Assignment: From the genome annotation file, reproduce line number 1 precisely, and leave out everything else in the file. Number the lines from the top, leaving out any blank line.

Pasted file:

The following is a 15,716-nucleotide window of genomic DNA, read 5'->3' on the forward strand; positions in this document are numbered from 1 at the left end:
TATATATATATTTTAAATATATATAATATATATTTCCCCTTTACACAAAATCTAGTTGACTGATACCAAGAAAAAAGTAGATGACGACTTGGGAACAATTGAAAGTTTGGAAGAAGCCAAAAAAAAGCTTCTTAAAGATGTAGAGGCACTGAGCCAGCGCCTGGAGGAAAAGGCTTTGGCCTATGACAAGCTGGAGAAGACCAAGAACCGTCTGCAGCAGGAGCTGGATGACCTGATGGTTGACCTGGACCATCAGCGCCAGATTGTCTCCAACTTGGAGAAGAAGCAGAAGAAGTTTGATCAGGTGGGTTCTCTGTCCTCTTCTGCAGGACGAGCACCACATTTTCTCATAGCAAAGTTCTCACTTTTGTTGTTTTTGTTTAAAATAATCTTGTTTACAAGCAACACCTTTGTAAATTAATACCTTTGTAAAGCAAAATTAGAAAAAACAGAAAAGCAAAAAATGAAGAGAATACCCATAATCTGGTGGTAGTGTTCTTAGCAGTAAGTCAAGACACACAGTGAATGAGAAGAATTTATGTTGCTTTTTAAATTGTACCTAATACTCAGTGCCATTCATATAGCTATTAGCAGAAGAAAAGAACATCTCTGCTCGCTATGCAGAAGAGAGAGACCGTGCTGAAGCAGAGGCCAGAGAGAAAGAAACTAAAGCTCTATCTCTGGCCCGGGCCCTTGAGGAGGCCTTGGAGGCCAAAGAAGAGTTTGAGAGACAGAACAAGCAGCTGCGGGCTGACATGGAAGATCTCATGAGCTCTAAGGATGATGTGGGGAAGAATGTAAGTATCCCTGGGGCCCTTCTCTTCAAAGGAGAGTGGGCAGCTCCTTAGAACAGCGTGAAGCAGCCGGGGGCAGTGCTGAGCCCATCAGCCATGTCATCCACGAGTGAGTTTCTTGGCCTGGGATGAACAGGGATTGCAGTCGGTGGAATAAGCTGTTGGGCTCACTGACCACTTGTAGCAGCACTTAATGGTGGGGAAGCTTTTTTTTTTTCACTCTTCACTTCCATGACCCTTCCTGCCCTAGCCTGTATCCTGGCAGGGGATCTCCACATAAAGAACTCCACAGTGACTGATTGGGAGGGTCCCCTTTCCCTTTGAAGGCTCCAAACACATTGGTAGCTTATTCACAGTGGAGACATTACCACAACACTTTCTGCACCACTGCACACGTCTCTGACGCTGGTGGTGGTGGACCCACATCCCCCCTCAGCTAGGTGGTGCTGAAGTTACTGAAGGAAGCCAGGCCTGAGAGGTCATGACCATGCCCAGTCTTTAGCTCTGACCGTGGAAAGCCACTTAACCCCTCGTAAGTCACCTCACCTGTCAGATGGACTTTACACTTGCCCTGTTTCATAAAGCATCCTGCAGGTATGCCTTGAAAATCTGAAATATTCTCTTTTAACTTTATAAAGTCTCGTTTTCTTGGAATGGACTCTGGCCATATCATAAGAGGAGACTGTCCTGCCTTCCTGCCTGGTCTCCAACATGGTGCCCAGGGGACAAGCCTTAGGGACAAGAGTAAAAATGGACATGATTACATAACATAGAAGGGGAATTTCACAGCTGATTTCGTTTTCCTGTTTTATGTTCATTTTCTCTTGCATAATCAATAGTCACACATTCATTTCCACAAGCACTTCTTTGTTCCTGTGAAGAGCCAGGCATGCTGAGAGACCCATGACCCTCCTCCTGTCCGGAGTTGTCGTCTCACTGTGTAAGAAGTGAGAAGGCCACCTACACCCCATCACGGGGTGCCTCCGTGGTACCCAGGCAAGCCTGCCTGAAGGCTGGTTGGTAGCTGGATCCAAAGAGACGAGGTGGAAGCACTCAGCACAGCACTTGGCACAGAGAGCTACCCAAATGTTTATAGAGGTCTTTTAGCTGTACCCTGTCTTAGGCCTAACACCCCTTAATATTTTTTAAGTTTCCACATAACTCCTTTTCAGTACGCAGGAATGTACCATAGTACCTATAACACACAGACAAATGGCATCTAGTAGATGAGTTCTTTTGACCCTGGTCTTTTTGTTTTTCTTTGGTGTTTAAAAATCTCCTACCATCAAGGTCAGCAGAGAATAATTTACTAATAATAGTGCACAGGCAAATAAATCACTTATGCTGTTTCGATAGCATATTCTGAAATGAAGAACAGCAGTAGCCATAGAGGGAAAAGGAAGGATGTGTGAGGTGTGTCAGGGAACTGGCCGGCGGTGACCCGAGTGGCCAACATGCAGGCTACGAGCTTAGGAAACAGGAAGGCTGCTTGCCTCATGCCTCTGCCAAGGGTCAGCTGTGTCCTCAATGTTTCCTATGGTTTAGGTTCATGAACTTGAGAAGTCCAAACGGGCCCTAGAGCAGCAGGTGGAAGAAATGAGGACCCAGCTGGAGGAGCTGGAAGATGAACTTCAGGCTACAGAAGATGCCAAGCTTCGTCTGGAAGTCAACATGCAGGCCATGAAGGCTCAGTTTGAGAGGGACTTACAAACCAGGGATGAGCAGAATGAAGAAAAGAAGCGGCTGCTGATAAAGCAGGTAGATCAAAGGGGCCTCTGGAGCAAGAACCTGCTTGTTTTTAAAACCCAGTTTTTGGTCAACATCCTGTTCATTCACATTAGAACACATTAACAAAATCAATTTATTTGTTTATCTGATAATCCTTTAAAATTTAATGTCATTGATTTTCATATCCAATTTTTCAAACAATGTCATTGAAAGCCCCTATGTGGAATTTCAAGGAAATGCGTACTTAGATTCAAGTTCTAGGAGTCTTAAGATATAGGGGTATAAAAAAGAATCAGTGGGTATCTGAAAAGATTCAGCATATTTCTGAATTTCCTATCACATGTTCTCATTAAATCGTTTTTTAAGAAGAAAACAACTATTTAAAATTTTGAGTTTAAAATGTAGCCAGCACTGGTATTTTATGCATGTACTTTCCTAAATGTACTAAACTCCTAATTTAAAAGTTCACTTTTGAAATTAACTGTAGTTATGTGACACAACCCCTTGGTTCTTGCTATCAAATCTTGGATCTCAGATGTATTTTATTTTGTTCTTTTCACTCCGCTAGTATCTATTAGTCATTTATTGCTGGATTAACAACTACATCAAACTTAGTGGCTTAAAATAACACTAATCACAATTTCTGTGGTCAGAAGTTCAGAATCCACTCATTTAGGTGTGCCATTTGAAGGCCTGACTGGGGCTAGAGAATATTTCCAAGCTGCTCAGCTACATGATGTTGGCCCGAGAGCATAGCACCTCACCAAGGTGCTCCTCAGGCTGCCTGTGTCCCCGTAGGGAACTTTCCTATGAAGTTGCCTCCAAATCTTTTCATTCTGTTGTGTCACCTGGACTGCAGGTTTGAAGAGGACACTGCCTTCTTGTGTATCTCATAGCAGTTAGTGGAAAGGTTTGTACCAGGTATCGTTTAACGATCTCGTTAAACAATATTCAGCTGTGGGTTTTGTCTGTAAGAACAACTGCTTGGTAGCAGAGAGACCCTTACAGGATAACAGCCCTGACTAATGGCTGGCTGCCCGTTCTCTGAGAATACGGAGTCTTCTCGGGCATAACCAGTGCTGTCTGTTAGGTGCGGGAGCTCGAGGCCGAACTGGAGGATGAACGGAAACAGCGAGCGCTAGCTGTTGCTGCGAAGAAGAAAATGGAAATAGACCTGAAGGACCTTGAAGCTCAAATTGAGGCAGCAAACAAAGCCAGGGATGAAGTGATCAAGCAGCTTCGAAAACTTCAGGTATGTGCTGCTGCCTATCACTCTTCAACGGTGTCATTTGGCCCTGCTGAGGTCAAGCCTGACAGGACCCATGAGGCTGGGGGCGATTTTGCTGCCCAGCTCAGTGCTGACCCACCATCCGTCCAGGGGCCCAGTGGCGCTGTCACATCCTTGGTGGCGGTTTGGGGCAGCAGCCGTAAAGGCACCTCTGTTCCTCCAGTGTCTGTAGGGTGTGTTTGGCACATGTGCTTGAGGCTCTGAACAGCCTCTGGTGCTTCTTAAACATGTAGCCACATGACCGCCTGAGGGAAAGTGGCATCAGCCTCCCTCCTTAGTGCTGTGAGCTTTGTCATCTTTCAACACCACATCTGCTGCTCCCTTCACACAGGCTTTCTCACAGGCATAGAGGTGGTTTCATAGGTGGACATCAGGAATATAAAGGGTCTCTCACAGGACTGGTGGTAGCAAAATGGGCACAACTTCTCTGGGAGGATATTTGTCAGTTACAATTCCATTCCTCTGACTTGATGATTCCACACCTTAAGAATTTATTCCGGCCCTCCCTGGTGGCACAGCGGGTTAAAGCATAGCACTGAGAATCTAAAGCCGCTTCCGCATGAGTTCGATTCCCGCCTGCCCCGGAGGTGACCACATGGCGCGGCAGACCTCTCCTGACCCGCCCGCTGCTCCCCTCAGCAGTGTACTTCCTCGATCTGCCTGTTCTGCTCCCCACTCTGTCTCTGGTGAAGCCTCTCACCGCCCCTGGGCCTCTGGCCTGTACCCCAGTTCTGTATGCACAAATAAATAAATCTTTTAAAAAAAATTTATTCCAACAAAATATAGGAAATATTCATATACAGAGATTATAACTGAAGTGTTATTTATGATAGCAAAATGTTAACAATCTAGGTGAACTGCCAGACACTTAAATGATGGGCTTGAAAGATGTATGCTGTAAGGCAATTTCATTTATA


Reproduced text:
The following is a 15,716-nucleotide window of genomic DNA, read 5'->3' on the forward strand; positions in this document are numbered from 1 at the left end: